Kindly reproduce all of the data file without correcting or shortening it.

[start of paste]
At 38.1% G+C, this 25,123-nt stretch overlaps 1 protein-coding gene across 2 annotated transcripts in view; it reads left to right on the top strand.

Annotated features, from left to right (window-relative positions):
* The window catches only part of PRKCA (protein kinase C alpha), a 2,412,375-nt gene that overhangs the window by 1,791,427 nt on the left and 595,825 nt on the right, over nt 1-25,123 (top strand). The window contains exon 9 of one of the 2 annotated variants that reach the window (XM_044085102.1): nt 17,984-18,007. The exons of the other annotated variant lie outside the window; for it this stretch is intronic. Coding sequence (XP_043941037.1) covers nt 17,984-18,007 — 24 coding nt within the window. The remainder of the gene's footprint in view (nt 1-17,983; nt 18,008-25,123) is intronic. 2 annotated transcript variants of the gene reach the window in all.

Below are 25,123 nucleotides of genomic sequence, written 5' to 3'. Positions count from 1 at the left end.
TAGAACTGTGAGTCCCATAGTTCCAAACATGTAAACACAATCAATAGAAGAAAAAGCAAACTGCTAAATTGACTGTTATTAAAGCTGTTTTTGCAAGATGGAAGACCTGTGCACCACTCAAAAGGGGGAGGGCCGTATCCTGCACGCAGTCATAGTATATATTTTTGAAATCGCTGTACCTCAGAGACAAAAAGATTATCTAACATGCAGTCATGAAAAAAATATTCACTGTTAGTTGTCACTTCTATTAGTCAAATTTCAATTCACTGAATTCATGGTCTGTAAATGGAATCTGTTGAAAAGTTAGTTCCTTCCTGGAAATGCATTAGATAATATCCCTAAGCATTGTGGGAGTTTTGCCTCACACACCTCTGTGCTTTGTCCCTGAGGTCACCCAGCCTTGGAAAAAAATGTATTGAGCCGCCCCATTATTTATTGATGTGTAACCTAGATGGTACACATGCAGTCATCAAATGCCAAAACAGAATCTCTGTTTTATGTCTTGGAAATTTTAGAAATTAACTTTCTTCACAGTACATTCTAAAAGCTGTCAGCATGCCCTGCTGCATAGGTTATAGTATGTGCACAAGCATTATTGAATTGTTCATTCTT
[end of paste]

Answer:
At 38.1% G+C, this 25,123-nt stretch overlaps 1 protein-coding gene across 2 annotated transcripts in view; it reads left to right on the top strand.

Annotated features, from left to right (window-relative positions):
* The window catches only part of PRKCA (protein kinase C alpha), a 2,412,375-nt gene that overhangs the window by 1,791,427 nt on the left and 595,825 nt on the right, over nt 1-25,123 (top strand). The window contains exon 9 of one of the 2 annotated variants that reach the window (XM_044085102.1): nt 17,984-18,007. The exons of the other annotated variant lie outside the window; for it this stretch is intronic. Coding sequence (XP_043941037.1) covers nt 17,984-18,007 — 24 coding nt within the window. The remainder of the gene's footprint in view (nt 1-17,983; nt 18,008-25,123) is intronic. 2 annotated transcript variants of the gene reach the window in all.

Below are 25,123 nucleotides of genomic sequence, written 5' to 3'. Positions count from 1 at the left end.
TAGAACTGTGAGTCCCATAGTTCCAAACATGTAAACACAATCAATAGAAGAAAAAGCAAACTGCTAAATTGACTGTTATTAAAGCTGTTTTTGCAAGATGGAAGACCTGTGCACCACTCAAAAGGGGGAGGGCCGTATCCTGCACGCAGTCATAGTATATATTTTTGAAATCGCTGTACCTCAGAGACAAAAAGATTATCTAACATGCAGTCATGAAAAAAATATTCACTGTTAGTTGTCACTTCTATTAGTCAAATTTCAATTCACTGAATTCATGGTCTGTAAATGGAATCTGTTGAAAAGTTAGTTCCTTCCTGGAAATGCATTAGATAATATCCCTAAGCATTGTGGGAGTTTTGCCTCACACACCTCTGTGCTTTGTCCCTGAGGTCACCCAGCCTTGGAAAAAAATGTATTGAGCCGCCCCATTATTTATTGATGTGTAACCTAGATGGTACACATGCAGTCATCAAATGCCAAAACAGAATCTCTGTTTTATGTCTTGGAAATTTTAGAAATTAACTTTCTTCACAGTACATTCTAAAAGCTGTCAGCATGCCCTGCTGCATAGGTTATAGTATGTGCACAAGCATTATTGAATTGTTCATTCTT